One of the first–and, to some degree, one of the most difficult–decisions
that a home buyer needs to address is the choice between the purchase of
a resale home or a newly built one (either standing or custom). Since
there can be quite sizeable differences between procedures and costs,
this is a decision that should be made fairly early in the process. In
addition, there are a number of advantages and disadvantages with each
choice that should be considered before making any final decision.
Here are some specific tips to consider when making a choice between a
new home and a resale.
There definitely have been a number of changes in the last few years in the
interior architecture of homes in the U.S. and Canada. New homes, for example,
tend to have larger kitchens and family gathering areas than older homes,
which are more likely to have more–and smaller–rooms. Much of the new home
construction today features expansive kitchens flowing into–or in close
proximity to–a large Great Room or Family Room. Homes built in the 1980s and
earlier will frequently have a smaller kitchen with a separate family room, formal
living room and formal dining room.Depending on your preferences and lifestyle, one of
these layouts may be preferable to the other. Is the kitchen the focus of your
family gathering? Then bigger, of course, is better. Do you prefer to have
a “retreat” area away from household activity? An older design may be better
suited to your needs.
In general, new homes will be located further away from populaton centers than
will be older homes–which may be an advantage or disadvantage to you,
depending on your point-of-view. If this is the case in your local area, don’t
forget to factor in longer commuting times to work, shopping and services
when you make your comparisons. Although shopping, restaurants and services may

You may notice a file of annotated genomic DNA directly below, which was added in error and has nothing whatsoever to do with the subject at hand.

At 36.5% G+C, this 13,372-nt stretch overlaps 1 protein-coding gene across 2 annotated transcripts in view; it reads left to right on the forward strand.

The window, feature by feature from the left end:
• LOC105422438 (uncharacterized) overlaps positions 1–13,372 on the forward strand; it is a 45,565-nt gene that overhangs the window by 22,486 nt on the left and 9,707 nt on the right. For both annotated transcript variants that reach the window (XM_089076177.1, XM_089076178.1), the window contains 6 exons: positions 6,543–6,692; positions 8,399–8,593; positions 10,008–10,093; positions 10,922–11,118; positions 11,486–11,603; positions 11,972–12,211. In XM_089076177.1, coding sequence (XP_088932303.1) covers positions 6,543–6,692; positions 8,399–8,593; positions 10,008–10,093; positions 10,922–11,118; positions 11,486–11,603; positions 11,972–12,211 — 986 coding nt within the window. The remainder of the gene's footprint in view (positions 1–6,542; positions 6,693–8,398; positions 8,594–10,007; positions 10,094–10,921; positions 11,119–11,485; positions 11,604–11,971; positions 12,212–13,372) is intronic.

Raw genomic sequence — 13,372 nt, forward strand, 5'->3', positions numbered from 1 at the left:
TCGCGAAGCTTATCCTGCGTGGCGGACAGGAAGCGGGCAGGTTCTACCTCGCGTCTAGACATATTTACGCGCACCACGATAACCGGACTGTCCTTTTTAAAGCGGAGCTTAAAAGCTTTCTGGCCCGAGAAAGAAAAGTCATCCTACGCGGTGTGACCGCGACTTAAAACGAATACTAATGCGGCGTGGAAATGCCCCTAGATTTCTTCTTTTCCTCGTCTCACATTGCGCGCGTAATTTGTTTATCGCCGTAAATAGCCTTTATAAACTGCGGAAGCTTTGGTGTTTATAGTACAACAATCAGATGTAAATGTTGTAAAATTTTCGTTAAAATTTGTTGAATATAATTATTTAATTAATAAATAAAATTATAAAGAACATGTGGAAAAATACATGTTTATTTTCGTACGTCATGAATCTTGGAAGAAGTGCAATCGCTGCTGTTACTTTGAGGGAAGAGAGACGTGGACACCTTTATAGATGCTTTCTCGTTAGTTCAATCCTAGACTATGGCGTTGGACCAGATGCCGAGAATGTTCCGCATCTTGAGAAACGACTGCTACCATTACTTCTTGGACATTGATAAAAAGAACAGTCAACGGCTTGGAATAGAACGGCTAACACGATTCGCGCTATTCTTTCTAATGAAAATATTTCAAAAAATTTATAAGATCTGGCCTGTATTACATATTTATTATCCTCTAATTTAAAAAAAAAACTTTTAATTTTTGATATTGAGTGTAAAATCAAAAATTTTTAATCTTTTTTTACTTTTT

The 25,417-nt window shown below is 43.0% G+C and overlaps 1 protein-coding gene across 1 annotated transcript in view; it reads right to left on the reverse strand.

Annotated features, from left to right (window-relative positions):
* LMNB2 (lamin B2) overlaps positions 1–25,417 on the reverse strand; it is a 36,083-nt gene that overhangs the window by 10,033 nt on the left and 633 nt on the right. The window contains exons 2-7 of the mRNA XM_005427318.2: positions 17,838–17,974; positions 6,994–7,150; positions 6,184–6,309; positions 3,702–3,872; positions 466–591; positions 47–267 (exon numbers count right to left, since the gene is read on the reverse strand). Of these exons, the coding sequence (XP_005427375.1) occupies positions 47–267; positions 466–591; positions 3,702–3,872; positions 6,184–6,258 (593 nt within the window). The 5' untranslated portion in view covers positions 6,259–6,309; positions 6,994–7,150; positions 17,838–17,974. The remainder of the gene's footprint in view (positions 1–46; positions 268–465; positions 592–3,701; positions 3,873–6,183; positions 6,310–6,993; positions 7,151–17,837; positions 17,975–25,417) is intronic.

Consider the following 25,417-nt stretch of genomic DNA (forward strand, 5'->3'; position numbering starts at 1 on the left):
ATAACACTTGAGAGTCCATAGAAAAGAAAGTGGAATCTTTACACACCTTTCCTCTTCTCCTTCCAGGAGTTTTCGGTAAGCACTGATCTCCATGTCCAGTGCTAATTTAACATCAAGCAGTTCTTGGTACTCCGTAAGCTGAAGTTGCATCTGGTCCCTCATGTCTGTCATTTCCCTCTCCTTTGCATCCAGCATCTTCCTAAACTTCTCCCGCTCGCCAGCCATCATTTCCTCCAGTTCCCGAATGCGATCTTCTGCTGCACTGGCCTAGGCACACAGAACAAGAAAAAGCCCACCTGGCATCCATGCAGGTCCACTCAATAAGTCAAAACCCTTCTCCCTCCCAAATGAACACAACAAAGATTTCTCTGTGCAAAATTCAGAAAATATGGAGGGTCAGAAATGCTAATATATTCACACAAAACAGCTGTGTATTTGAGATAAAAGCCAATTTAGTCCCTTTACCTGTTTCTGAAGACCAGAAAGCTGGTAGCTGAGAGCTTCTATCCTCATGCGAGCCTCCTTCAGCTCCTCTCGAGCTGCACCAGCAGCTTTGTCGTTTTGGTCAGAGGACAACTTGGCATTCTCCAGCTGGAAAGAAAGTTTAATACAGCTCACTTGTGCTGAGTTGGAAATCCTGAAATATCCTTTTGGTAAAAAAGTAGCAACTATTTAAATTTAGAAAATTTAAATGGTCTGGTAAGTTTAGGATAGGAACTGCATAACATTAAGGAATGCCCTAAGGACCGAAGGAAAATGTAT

eventually reach the new area, it is possible that your job location will change.
For this reason, in some areas of the U.S. and Canada, housing trends
are actually back toward the city centers–and older homes–due to the
brutal commutes that often are involved from suburbia.
In the majority of cases, new homes will have more of the amenities that today’s
buyers have considered to be important–whirlpool tubs, skylights,
“culinary grade” kitchen appliances and the like. Although many of these amenities
can be added to existing homes, the cost can often be prohibitive. If you are
concerned with the “newest and the best,” it almost always is less expensive to build
these amenities into a new home rather than trying to retrofit an older one.
Although a new home may cost you a bit more, your expenditures for repairs and
maintenance should be far less for the first 5 or 10 years since many
components of a home (heating systems, appliances, etc.) have life spans longer
than that time frame. When you are making your comparisons, however, do
not forget the often forgotten cost considerations when purchasing a new home,
Landscaping. Although the builder may do some “starter” landscaping, it rarely
is enough and often does not last. Lawns, shrubs, plantings and labor can get
very expensive. Depending on the lot size and the level of landscaping detail,
this can often run $2000 to $10000 and more.
Decorating. When you buy an existing home, you inherit the decorating–wallpaper,
paint and the like. If it is to your liking, you will have no immediate expense.
In addition, there may be additional items (for example, window treatments
such as blinds, draperies and curtains) that may convey, saving you that cost.
Unless you buy a model home, the responsibility–and the cost–of decorating
will be yours. Again, depending on your desires for decorating, this can add from
$2000 to “the moon” to your costs!
It is best to do an analysis of your wants and needs early on to decide which
type of home is a better fit for your situation. Then, you can spend your time
concentrating on the individual areas and properties that are a good match.